For centuries people have revered artists as truth-tellers, as the members of society who are ahead of the curve in our thinking. Yet this is not what I see in most arts organizations. Nothing speaks more loudly to the lack of listening and resistance to change than the our misunderstanding of equal opportunity and access. Shifting demographics signal not only a change in what audiences look like, but also the needs, preferences, and values of arts participants. We cannot indoctrinate these people into appreciating white, male, heteronormative structures. These are not audiences for the work that exists. By and large, these are audiences for the work that is yet to be made, the work that is yet to be supported, work that is accessible to marginalized populations because it is reflective of their experiences.

The Dance/USA Forum reminded me that words are not interchangeable. Equity is defined as “the quality of being impartial or reasonable; fairness.” The word “equity” connotes an environmental structure based on the needs of all, developed with an impartial mindset. This is different from “diversity,” which signals the diverse representation of people allowed or invited into an existing system. Likewise the word “equality” tends to connote endeavors intended to make one group equal to another, by inviting a lesser represented group into the system where the majority already exists. If we wish for a future where dance artists thrive, we must first develop tools of good communication and flexible thinking. This can not happen if we continue playing a diversity numbers game installed within the current static framework.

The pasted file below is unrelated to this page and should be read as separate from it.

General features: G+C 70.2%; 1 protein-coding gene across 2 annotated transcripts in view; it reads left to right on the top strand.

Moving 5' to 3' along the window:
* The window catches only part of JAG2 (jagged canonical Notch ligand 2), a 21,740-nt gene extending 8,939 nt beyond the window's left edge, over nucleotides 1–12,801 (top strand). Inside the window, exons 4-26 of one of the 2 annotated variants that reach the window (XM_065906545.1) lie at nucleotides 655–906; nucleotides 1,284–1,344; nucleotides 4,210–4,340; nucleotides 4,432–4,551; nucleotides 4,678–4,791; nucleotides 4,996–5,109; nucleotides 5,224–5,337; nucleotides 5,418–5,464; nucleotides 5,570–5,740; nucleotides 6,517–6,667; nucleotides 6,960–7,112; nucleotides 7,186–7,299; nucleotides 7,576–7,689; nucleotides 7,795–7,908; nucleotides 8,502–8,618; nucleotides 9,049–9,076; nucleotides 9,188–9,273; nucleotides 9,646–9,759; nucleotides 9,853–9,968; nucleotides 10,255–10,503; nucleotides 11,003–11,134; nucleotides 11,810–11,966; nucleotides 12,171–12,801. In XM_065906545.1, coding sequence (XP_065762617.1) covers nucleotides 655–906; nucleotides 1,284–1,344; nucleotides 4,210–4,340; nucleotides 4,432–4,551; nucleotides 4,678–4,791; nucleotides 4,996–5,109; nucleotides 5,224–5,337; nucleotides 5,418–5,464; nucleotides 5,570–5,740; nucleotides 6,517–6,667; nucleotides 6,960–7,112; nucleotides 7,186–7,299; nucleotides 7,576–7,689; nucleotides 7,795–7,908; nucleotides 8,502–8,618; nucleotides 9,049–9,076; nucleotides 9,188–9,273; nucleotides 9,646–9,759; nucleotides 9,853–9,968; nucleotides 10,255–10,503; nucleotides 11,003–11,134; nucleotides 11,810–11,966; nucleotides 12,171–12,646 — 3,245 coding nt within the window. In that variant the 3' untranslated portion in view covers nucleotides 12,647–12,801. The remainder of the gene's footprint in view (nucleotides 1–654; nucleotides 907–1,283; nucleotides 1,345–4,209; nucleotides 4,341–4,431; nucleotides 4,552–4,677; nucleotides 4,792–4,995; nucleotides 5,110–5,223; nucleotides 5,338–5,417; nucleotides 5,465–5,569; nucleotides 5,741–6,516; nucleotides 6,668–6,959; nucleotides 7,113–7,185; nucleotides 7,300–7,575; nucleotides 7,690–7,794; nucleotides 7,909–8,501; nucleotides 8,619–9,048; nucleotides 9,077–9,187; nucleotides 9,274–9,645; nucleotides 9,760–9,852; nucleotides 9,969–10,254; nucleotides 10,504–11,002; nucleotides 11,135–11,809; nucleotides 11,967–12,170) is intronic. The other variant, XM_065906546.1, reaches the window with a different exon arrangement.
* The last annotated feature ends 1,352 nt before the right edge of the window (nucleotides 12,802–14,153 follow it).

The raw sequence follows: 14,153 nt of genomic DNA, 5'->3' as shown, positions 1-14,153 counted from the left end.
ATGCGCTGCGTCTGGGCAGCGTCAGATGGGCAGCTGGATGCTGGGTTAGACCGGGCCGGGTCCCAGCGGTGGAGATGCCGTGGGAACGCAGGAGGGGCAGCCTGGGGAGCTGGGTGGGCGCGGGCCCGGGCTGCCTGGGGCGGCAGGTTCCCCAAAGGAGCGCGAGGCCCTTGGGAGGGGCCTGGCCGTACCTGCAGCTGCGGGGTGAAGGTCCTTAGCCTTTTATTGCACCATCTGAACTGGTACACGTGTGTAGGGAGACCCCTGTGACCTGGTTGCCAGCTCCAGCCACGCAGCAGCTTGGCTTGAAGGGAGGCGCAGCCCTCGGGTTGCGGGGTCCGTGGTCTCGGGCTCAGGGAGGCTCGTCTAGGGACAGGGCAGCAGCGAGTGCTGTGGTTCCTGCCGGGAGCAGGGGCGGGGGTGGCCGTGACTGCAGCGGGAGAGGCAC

Moving Forward
We work in an art form focused on physical alignment — no matter the type of dance, knowing where you are in time, space, and in relationship to others in crucial. We have yet to imagine how organizations — both presenters and creators — can work on their alignment within the communities they dwell. There are certainly a small hand full of examples of this type of thinking. Urban Bush Women and the Life Is Living festivals developed by Marc Bamuthi Joseph are shining examples of aligning with communities for the good of all who participate.